The failings of the Lemon/endorsement test are as familiar as they are extensive. In short, “[t]he test has been harshly criticized by Members of [the Supreme] Court, lamented by lower court judges, and questioned by a diverse roster of scholars.” Not surprisingly, then, the Court’s more recent cases like Town of Greece and American Legion have returned to history as the key to understanding what constitutes an establishment of religion. And the Court hasn’t applied Lemon in nearly 20 years.
Shurtleff follows the Court’s same trend of abandoning Lemon. As Justice Gorsuch points out, “[n]ot a single Member of the Court seeks to defend Boston’s view that a municipal policy allowing all groups to fly their flags, secular and religious alike, would offend the Establishment Clause.”
Justice Breyer’s six-justice majority doesn’t give the Establishment Clause the time of day once it concludes the flags are private speech. It’s a straightforward case of viewpoint discrimination to deny the Christian flag, with no mention of Boston’s fear of being “accused of having endorsed a religion.” There’s no discussion of the endorsement test’s “reasonable observer” incorrectly attributing a religious message to the government, despite the fact that the majority’s earlier government speech analysis recognizes that a passerby seeing a cross-bearing flag flying in front of city hall might think that the city put it there.
Contrast that with Good News Club, where three dissenting justices raised varying degrees of Establishment Clause concern with permitting religious speech in the limited public form at a public school. Even starker is Rosenberger, where the four dissenting justices (including Justice Breyer, Shurtleff’s author) explicitly argued that the use of a public university’s student activity funds to support religious speech on equal terms with secular speech was, in fact, an establishment of religion. By the time Shurtleff comes around, though, Justice Breyer cites Good News Club and Rosenberger as the crux of the Court’s analysis.
The three concurring opinions take an even stronger stand against Boston’s Establishment Clause error. As noted, Justices Gorsuch and Thomas place the blame on Lemon directly and caution government officials and lower courts to “let [Lemon] die.” Justice Kavanaugh explains that the Court “has repeatedly made clear” that “a government does not violate the Establishment Clause merely because it treats religious persons, organizations, and speech equally with secular persons, organizations, and speech in public programs, benefits, facilities, and the like.” And Justice Alito reminds that “‘[m]ore than once,’ this Court has ‘rejected the position that the Establishment Clause even justifies, much less requires, a refusal to extend free speech rights to religious speakers who participate in broad-reaching government programs neutral in design.’”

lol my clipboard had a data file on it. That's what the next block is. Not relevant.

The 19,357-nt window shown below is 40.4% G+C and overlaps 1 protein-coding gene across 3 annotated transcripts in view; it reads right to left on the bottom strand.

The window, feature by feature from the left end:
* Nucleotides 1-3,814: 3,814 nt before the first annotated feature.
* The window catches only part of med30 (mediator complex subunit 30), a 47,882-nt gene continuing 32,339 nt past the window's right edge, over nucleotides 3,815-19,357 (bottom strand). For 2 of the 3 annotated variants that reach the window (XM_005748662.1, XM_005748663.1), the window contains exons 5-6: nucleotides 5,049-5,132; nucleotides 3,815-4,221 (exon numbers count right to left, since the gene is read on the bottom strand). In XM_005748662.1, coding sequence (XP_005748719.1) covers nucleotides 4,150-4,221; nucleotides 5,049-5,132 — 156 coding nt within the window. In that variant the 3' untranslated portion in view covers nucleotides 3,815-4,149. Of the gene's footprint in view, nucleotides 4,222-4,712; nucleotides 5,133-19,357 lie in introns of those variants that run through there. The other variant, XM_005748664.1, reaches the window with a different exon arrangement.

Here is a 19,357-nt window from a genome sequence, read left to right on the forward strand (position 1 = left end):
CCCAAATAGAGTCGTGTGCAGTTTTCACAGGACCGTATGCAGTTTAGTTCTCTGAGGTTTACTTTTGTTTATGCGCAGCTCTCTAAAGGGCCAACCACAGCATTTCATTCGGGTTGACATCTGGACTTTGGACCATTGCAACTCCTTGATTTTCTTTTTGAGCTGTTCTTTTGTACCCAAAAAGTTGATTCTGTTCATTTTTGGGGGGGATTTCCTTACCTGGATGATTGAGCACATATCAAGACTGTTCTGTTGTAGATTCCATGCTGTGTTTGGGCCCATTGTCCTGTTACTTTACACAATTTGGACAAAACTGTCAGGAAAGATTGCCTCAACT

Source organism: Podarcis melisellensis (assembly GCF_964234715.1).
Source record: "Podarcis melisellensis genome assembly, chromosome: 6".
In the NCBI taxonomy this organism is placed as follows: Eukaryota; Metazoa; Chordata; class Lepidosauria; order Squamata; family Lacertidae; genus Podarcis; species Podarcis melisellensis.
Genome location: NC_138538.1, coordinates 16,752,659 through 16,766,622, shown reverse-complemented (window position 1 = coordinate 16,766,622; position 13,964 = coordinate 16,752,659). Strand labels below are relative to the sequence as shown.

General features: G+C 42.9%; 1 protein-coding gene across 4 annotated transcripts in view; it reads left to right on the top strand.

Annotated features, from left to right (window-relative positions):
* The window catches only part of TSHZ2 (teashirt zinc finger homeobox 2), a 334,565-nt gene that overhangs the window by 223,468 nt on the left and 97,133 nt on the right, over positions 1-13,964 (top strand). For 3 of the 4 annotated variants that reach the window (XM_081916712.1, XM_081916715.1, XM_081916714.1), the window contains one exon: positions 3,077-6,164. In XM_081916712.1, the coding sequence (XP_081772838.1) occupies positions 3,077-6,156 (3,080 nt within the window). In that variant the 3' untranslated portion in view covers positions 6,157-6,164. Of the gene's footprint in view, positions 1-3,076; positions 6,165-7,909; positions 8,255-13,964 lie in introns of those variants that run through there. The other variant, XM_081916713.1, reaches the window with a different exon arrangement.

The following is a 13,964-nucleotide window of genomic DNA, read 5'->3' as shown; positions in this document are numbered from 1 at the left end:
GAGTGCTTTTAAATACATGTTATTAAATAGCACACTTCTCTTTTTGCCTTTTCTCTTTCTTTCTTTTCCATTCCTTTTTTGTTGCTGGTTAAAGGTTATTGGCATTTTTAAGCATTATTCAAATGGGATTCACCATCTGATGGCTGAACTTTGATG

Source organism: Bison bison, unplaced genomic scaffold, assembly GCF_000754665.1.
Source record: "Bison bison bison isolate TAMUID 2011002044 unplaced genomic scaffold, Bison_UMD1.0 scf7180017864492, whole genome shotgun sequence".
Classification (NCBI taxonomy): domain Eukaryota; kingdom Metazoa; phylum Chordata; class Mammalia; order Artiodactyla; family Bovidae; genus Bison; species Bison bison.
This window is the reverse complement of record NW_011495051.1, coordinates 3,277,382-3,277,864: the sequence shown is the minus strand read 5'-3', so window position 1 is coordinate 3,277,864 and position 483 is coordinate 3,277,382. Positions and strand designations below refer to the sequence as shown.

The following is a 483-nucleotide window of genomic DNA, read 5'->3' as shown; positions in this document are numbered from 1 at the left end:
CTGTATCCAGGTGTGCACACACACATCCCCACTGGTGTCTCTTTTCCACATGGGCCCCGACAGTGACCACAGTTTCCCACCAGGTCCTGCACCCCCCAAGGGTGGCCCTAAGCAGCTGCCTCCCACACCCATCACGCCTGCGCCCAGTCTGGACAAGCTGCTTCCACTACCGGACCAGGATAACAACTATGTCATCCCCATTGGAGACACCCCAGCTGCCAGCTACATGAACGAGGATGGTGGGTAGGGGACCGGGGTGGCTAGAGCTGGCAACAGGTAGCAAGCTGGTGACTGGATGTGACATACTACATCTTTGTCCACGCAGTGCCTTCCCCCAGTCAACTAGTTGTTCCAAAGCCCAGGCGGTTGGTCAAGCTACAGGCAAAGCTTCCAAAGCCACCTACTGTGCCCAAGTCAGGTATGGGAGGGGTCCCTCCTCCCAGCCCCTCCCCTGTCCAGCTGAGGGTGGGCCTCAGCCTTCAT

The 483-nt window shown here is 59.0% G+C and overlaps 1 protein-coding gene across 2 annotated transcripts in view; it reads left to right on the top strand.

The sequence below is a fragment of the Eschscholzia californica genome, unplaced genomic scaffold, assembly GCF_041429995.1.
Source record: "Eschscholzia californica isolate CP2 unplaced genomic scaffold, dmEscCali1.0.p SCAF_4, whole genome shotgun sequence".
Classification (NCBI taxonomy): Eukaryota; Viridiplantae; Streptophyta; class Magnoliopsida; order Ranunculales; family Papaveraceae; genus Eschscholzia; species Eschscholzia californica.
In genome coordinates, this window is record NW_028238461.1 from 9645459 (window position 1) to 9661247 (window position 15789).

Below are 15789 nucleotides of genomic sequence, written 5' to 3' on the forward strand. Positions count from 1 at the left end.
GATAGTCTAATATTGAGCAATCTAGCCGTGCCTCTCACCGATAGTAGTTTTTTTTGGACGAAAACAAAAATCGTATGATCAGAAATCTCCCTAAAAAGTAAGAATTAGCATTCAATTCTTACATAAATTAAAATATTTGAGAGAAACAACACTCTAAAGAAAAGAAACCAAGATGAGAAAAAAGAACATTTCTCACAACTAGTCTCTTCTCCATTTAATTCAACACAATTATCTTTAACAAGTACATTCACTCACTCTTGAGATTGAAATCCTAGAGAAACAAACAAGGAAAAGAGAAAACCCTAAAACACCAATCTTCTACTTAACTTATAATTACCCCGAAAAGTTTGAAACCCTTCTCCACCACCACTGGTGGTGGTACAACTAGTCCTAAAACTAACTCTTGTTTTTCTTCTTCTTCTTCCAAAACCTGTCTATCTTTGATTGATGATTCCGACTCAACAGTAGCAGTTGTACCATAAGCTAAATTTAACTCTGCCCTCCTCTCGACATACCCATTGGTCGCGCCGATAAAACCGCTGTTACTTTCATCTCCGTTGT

Shurtleff corrects Boston’s error and sends a strong message that “a government may not treat religious persons, religious organizations, or religious speech as second-class.” But the Court still needs to do more. Boston is not alone in its misunderstanding of the Establishment Clause. Without a formal overruling of both Lemon and its related endorsement test in their entirety, many government officials still apply this outdated reading of the Establishment Clause. As a result, these officials exclude religious individuals and groups from equal access to public forums and public funding.
A few examples illustrate the breadth of the problem:
- Public transit advertising. Public transit systems often sell advertising space on trains and buses. Unfortunately, some transit systems impose discriminatory bans on religious messages in the name of separating church and state. Justices Gorsuch and Thomas recently noted that the Court’s “intervention” to fix the law in this area is “warranted” because “[t]he First Amendment requires governments to protect religious viewpoints, not single them out for silencing.” They flagged this issue again in Shurtleff.
- Public facilities. New York City allows private groups to hold events in public schools after school hours. But citing Establishment Clause concerns as its “sole reason,” the city barred religious groups from using the space for worship. Even in the face of Good News Club, the Second Circuit concluded that the “exclusion was constitutionally permissible in light of the Board’s reasonable and good faith belief that permitting religious worship services in its schools might give rise to an appearance of endorsement in violation of the Establishment Clause, thus exposing the Board to a substantial risk of liability.”
- Disaster relief grants. From at least 1998 until 2018, the Federal Emergency Management Agency barred houses of worship from receiving disaster recovery grants available to other nonprofit community organizations. FEMA has long recognized that faith groups play a critical role in disaster recovery. But FEMA still denied disaster recovery funds to a synagogue in Florida damaged by Tropical Storm Faye because its community programs were “based on or teach Torah values and Jewish tradition, customs and laws.” After Hurricane Katrina, a historic Black church in New Orleans that provided “literacy programs, clothing distribution, food and nutrition programs,” “health and wellness programs,” and a “homeless shelter” fared no better.